2015 GSA Annual Meeting in Baltimore, Maryland, USA (1-4 November 2015)

Paper No. 232-17
Presentation Time: 9:00 AM-6:30 PM


MARTINO, Ronald L., Department of Geology, Marshall University, Huntington, WV 25755, martinor@marshall.edu

Sequence stratigraphic studies of fluvial successions are hindered by rapid lateral facies changes and inability to distinguish time-significant surfaces. The recognition of widespread mature paleosols as interfluvial sequence boundaries (IFSBs) between incised valley fills (IVFs) has led to significant progress in this area. A total of 2,251 m of strata was measured and described at 65 outcrops through the lower 80-100 m of the Conemaugh Formation in central West Virginia. The lack of persistent coals or marine units hindered attempts of previous workers at high resolution stratigraphic correlation in this area. In this study, paleosol bounded packages of dominantly terrestrial strata in Kanawha, Lincoln, Roane Counties are correlated with similar packages containing marine units downdip to the north and west in Braxton, Cabell, Wayne Counties. IVFs occur in association with each paleosol-bounded cycle and consist of multistory fluvial and upper estuarine channel-fills. Initial stages of IFSB paleosol development occurred on interfluves during FSST and LST under well-drained, oxidizing conditions and strongly seasonal climate forming calcic vertisols and aridosols. Sediment bypassing allowed for prolonged pedogenesis over 10s to 100s of ky. Gleying and local histosol development occurred during TST caused by rising water table due to rising sea level and wetter, less seasonal climate. Microconchid limestones, typically overlying thick calcic vertisols (IFSBs), formed under lacustrine, palustrine, and brackish intertidal conditions; the top of this facies represents a maximum flooding surface. Overlying coarsening-upward bay and lake fill sequences formed during the HST.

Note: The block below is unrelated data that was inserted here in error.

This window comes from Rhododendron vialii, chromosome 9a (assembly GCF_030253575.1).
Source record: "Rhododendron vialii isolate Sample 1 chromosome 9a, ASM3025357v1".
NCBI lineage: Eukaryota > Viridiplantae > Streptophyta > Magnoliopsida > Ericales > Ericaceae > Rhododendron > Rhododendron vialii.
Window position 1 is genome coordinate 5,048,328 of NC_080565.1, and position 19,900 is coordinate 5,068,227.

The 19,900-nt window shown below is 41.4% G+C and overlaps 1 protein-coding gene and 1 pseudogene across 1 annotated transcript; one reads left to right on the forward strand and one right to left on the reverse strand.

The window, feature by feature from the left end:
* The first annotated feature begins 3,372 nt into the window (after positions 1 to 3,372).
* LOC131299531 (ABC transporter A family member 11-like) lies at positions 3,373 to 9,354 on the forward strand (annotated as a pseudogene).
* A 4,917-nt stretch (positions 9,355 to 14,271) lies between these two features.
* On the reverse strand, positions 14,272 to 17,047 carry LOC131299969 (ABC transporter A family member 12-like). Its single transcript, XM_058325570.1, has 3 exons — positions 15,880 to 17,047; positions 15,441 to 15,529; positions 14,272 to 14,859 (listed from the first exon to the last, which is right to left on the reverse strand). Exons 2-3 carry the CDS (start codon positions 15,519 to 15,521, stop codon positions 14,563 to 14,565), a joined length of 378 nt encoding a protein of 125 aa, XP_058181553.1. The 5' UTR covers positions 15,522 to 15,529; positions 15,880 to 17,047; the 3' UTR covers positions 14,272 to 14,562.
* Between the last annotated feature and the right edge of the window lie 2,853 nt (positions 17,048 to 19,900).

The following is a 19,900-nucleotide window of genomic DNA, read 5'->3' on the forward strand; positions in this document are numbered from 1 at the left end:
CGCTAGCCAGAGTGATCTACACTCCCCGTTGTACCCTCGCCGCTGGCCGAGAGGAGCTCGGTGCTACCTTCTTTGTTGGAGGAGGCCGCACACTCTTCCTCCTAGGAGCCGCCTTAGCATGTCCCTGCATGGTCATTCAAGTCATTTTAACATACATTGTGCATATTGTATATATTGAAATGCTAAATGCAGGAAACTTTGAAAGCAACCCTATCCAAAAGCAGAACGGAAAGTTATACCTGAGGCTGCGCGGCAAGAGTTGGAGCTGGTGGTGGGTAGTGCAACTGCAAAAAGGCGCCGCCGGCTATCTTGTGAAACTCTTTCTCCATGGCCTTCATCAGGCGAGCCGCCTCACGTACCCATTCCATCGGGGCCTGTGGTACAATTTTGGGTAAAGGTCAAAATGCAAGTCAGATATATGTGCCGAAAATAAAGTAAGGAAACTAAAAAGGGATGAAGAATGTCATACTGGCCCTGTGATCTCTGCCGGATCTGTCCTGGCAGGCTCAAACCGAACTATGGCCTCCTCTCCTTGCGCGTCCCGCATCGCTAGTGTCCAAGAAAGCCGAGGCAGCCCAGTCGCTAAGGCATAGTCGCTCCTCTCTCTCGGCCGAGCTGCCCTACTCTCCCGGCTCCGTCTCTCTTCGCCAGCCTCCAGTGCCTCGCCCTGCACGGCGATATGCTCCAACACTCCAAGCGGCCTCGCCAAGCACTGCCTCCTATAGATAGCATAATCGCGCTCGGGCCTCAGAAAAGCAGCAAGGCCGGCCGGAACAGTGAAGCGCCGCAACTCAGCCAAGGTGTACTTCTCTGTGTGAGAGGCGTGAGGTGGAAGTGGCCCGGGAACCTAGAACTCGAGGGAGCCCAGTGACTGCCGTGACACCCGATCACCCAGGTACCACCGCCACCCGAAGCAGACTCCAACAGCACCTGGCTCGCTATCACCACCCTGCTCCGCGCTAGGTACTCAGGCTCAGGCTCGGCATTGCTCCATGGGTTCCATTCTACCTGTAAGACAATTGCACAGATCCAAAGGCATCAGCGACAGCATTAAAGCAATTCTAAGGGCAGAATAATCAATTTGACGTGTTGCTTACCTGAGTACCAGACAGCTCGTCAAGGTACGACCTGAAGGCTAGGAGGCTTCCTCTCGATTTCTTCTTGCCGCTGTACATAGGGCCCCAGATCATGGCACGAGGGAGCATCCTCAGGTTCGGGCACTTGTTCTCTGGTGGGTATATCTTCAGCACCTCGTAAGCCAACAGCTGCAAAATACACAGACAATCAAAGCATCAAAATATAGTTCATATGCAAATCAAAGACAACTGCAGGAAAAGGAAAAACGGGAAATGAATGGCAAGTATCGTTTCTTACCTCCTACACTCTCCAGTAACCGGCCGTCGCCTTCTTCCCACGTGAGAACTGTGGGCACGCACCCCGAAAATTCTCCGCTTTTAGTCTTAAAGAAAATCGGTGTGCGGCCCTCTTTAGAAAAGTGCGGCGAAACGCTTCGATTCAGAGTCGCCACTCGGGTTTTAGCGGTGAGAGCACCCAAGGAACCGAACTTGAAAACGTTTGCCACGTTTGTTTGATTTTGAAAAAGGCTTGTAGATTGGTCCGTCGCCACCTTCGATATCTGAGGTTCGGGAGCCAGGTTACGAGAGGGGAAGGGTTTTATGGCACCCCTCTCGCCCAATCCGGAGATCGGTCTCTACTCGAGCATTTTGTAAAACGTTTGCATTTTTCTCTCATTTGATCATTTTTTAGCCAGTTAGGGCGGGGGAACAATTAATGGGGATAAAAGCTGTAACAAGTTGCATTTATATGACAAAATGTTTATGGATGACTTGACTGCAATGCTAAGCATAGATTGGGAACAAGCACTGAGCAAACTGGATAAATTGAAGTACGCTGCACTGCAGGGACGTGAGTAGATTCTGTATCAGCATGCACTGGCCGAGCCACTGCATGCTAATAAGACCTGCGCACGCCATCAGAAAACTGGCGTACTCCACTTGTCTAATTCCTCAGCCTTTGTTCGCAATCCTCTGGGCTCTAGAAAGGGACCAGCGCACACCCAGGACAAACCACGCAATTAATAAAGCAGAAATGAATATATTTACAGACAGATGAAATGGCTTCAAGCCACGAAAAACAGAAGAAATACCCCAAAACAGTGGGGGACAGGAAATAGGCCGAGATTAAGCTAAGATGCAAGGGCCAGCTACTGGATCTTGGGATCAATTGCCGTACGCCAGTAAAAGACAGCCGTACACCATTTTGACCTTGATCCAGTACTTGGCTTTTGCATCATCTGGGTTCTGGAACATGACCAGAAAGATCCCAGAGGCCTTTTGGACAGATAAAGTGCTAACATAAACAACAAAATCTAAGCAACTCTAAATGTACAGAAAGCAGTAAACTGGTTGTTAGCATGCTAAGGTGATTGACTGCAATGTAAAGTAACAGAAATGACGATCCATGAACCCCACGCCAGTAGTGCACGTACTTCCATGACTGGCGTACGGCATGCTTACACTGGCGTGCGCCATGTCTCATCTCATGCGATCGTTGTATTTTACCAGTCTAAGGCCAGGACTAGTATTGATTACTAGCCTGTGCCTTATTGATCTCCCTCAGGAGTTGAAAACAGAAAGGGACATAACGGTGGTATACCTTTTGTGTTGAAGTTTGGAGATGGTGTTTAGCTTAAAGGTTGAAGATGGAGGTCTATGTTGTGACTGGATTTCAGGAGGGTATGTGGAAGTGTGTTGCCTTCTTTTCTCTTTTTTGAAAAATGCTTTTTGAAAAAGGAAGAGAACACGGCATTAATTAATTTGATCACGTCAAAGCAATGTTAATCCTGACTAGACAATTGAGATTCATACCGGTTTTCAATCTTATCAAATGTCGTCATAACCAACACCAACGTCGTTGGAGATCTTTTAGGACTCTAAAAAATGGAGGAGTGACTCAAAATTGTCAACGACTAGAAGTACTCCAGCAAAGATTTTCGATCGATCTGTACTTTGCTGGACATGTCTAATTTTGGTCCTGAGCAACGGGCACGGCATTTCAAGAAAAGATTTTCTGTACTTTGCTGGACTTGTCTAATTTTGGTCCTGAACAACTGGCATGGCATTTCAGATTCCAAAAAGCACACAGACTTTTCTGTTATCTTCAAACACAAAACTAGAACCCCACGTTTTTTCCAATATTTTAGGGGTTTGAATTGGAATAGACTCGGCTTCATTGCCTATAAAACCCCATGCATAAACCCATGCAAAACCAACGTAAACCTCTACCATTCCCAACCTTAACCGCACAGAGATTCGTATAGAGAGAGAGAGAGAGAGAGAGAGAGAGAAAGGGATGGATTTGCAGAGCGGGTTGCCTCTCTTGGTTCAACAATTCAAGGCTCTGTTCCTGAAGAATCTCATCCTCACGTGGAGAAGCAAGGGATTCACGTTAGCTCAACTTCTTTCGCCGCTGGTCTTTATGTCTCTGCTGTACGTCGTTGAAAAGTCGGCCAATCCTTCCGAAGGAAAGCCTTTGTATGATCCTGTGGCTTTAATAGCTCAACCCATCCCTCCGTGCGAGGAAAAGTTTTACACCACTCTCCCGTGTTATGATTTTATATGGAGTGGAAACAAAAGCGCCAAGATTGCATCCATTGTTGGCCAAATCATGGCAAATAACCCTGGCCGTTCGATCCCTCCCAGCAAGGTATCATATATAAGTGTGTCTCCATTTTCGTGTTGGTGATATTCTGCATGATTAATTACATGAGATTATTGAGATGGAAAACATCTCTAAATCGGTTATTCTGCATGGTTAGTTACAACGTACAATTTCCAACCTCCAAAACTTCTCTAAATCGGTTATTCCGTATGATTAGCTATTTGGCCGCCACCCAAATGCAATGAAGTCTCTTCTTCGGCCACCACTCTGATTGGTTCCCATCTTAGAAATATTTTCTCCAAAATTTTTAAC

Sea-level/base level was the primary control on high frequency variations in accommodation space within the low gradient, coastal plain fluvial systems during the development of the fourth-order cyclothems. Striking parallels in scale and internal architecture occur between downdip, marine-cored cyclothems and their updip ‘nonmarine’ cyclothem equivalents in central West Virginia. This study underscores the importance of regionally developed paleosols and microconchid limestones as valuable tools in stratigraphic correlation and in sequence stratigraphic studies.